Stay Behind the White Line

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Often I am surprised by what they will show on the news. The other day I was watching TV while eating at a restaurant. They started rolling some footage from a subway security camera. A commentator made some Madden-like markings around a toddler and we could see the kid walk right over to the edge of the platform and drop over the edge. Nobody seemed to notice and seconds later the next train came rolling in…

My heart was in my throat as I prepared for the result of the story when suddenly a figure appeared from between the columns on the other side of the track. He leaped over the rails, grabbed the child and took two leaps back across both sets of tracks and onto the platform on the other side. It was incredible to see; although, I appreciated it much more the second time through since I knew the outcome.

An interesting conversation took place at the restaurant. Nobody could believe that someone noticed the kid and decided to act that quickly. The announcer informed us it was a foreigner and suddenly everyone understood. Their feeling seemed to be that a Japanese person would not risk their life for the kid and/or they wouldn’t make the decision lightly and on a moment’s impulse.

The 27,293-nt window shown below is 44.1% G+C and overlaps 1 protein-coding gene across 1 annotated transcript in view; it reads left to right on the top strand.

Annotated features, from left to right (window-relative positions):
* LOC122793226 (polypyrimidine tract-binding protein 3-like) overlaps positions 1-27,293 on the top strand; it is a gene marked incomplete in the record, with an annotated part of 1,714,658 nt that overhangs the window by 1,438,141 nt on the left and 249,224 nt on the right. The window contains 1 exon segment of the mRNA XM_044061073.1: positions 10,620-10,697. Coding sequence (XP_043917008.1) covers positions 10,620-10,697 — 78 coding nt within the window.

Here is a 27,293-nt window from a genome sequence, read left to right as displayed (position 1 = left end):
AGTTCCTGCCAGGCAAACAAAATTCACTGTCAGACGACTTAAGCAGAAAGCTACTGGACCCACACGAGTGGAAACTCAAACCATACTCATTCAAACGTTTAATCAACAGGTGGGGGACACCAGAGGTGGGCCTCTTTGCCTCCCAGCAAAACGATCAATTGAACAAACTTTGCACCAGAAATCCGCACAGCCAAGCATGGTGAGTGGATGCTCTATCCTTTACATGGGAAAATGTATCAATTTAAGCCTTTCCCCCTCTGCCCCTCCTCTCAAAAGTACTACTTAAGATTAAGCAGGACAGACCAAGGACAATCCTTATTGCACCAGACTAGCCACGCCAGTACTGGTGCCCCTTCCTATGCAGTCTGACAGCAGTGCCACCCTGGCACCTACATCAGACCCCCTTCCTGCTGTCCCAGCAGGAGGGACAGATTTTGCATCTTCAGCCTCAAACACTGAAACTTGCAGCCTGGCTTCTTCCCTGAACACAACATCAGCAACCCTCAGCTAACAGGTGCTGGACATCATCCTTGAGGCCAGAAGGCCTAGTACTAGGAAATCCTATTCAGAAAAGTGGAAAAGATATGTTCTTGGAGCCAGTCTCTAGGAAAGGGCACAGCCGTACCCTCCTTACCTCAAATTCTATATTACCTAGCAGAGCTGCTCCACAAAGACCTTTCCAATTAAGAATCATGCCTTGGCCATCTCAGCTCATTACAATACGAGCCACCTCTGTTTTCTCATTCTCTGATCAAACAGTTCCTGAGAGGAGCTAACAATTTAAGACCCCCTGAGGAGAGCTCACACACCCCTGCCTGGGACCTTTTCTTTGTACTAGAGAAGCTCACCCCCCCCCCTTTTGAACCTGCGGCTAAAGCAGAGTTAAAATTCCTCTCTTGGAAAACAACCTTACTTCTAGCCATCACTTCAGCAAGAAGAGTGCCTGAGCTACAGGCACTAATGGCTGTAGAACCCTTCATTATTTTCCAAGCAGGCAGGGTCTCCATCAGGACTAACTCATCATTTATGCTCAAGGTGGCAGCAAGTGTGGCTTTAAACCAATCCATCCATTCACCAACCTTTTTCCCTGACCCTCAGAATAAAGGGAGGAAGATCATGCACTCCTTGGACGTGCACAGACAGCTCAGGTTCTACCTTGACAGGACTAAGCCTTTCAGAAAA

We never got any answer to the really important questions though. Nobody on the same side of the tracks as the child reacted at all… where were his parents?

All of the stations have white lines painted on the platforms and many announcements are made letting us know we should stay behind these lines. If a train is coming in and anyone is careless enough to be over the line the engineer usually lays on the horn.

UPDATE: I found out today that this was footage from Korea. My bosses both told me, “Of course a Japanese person would try to help the child. But, I wouldn’t because I am too old.” The other people present all had long conversations that could be summarized as, “I wonder what someone should do to help?” Basically the gist is that many Japanese people would be busy pondering possible courses of action while the train rushed in. This method of processing is excellent for long term business strategy meetings but might not work out in an emergency.

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